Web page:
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Janesville woman finds meaning in loss by starting widows club

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Shelly Birkelo
January 14, 2014

JANESVILLE—Annette Little is motivated to share what she has learned in her eight years as a widow.

"I have now put my grief aside and choose to use the strength and support I have received from family, friends and widowed friends to help others," she said.

That's why the Janesville woman established the Janesville Chapter of the Modern Widows Club, which is part of a national group.

“It's a group of widows of any age started because of our likeness that we're all widowed. It's a safe, comforting place where you can explore possibilities of what is next after becoming a widow,” the Janesville woman said.

The mentoring group's goal is to help members find places to grow, evolve and thrive in this new life, she said.

After becoming a widow, Little didn't feel as if she belonged anywhere. She felt like a social outcast.

“I wanted a place where people can talk and discuss with someone who gets it, someone who's been there, someone who has had the struggles and someone who has gone through healing and growing after loss,” she said.

Establishing the group helped Little find meaning with her loss, she said.

"I'm a Christian and believe this is the direction God took me after becoming a widow," she said.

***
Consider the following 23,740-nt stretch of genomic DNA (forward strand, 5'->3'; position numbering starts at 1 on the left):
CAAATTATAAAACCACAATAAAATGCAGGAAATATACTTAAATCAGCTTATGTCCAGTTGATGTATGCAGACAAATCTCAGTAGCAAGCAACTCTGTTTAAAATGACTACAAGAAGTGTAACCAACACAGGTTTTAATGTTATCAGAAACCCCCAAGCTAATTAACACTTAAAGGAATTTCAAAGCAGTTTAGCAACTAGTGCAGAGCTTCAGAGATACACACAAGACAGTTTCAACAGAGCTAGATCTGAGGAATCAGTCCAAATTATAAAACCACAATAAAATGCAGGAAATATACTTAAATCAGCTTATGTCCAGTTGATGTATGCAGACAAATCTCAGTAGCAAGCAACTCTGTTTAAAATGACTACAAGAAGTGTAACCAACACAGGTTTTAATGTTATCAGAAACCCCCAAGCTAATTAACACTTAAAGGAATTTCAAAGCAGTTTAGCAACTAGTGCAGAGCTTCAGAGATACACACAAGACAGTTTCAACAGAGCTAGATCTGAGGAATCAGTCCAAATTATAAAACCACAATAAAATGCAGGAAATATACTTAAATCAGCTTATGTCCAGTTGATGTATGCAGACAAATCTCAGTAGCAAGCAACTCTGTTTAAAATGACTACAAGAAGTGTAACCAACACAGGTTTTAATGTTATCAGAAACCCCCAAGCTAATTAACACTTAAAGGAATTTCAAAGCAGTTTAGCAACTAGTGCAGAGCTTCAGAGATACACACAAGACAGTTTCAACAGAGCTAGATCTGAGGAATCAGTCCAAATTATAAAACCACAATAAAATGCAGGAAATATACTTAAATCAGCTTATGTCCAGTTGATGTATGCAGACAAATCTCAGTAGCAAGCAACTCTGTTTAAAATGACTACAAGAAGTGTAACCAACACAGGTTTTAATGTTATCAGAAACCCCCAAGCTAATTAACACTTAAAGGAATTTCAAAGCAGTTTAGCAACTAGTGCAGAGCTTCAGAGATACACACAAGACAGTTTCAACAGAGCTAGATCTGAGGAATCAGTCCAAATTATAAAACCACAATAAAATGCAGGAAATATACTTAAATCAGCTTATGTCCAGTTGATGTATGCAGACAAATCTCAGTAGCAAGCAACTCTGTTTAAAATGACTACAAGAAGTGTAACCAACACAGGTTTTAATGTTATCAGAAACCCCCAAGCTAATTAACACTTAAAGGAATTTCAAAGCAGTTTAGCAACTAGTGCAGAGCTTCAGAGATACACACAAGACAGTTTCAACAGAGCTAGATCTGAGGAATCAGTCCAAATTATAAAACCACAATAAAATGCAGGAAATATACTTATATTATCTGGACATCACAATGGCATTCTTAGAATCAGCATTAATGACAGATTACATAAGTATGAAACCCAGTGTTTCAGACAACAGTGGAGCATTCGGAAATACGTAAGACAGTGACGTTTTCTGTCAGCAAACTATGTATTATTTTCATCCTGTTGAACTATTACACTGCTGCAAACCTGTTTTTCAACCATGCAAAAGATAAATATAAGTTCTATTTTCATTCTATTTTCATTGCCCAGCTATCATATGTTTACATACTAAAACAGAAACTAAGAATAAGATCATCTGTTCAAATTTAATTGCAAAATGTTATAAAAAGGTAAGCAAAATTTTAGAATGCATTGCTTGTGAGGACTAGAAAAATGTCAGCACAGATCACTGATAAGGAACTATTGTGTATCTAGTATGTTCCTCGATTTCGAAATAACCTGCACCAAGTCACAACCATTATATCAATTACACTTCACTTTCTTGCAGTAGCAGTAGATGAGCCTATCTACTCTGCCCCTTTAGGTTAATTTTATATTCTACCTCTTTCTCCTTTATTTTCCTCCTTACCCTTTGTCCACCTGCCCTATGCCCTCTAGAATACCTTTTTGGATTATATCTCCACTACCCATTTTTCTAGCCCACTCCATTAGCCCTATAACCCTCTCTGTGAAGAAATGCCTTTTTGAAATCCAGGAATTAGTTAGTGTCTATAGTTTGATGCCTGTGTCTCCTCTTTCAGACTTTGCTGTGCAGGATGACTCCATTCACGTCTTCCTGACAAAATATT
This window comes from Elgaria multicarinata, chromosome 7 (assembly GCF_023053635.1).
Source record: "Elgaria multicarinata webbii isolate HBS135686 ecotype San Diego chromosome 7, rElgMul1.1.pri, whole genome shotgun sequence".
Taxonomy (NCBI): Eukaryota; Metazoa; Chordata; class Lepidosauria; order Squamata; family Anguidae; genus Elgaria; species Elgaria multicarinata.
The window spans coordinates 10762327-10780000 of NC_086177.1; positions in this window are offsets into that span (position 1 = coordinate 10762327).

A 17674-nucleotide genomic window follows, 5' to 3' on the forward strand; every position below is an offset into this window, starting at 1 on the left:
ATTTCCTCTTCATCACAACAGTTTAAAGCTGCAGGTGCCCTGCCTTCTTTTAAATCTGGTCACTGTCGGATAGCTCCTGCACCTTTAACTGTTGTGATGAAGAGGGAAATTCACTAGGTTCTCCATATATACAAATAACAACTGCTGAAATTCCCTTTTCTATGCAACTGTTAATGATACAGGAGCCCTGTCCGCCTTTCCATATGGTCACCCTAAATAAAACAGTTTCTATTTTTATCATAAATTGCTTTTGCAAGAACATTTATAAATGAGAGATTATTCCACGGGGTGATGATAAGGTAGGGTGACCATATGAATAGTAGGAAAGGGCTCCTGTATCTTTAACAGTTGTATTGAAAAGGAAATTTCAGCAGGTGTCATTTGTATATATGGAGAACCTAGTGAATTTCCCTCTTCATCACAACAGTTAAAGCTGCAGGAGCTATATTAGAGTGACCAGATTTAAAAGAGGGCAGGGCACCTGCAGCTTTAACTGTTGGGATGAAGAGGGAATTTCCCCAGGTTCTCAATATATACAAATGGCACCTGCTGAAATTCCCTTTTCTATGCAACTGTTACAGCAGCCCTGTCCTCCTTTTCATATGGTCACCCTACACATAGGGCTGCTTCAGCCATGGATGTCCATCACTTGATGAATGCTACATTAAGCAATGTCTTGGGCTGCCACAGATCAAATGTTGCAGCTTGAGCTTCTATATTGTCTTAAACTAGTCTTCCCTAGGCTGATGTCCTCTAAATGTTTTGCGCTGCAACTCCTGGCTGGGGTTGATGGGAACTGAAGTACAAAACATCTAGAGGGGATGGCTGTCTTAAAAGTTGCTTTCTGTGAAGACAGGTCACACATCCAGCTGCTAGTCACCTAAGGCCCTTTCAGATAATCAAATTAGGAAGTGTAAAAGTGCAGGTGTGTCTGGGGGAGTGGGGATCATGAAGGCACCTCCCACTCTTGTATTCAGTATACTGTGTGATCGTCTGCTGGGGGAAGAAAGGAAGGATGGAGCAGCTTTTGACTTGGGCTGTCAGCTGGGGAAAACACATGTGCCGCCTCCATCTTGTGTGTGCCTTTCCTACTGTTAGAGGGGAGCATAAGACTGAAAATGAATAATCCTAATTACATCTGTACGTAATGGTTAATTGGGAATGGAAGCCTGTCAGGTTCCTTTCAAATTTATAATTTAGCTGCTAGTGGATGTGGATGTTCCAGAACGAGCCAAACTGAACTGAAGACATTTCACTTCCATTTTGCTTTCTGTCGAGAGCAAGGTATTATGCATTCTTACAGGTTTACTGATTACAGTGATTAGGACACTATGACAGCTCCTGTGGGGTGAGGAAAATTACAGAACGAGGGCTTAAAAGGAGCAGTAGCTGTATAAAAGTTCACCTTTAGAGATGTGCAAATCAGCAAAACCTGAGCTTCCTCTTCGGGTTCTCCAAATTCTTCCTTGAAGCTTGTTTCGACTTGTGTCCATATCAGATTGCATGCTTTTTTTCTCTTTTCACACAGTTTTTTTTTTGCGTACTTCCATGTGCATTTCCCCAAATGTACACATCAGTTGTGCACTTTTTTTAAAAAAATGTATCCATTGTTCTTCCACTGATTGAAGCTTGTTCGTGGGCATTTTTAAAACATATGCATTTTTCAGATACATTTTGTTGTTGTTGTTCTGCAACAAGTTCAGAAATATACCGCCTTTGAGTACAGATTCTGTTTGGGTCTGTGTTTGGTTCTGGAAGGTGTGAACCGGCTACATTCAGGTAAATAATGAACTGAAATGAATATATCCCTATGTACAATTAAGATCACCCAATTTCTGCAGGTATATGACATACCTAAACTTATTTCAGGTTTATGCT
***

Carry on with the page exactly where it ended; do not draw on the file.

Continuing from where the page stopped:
Little's husband committed suicide when he was 47. At the time, their children were in sixth, ninth and 11th grades. She was 46.

Many younger widows, such as Little, lose their hope with the loss of their spouses.

"So when you start grieving, not only do you grieve the loss of your spouse but the loss of what you were going to be together and as an individual. You're no longer a wife and no longer have plans for when you retire and when your kids will be out of the house. It's very difficult to find that new life on your own," she said.

The Modern Widows Club can help, Little said.

"You can do it together, ask each other questions and support each other during monthly social gatherings," she said.

"They are to guide widows into keep choosing life and finding joy now and after their loss," Little said.

Little said the local Modern Widows Club chapter is one of 10 nationwide.

"There are approximately 3.5 million widows between the ages of 25 and 65, according to the latest census," she said.

Although a young widow in Orlando started the Modern Widows Club, it is open to widows of all ages.

"These widows live among us and need our help as they often feel invisible and are silent," Little said.

"Modern Widows Club gives widows a voice and provides a place to connect with other widows who can empathize and encourage. It provides a place to share trials, successes and all that happens as we enter our new lives," she said.

Twelve widows attended the first social gathering and mentoring session led by Little and co-leader Sherrie Szemraj, also of Janesville.

Those who were comfortable told their stories. Some had recently lost their spouses still were in the midst of serious grief, she said

Little stressed the Modern Widows Club is not a grief group, Little said.

"It's a nurturing place to continue healing and to explore what your new life can be," she said.



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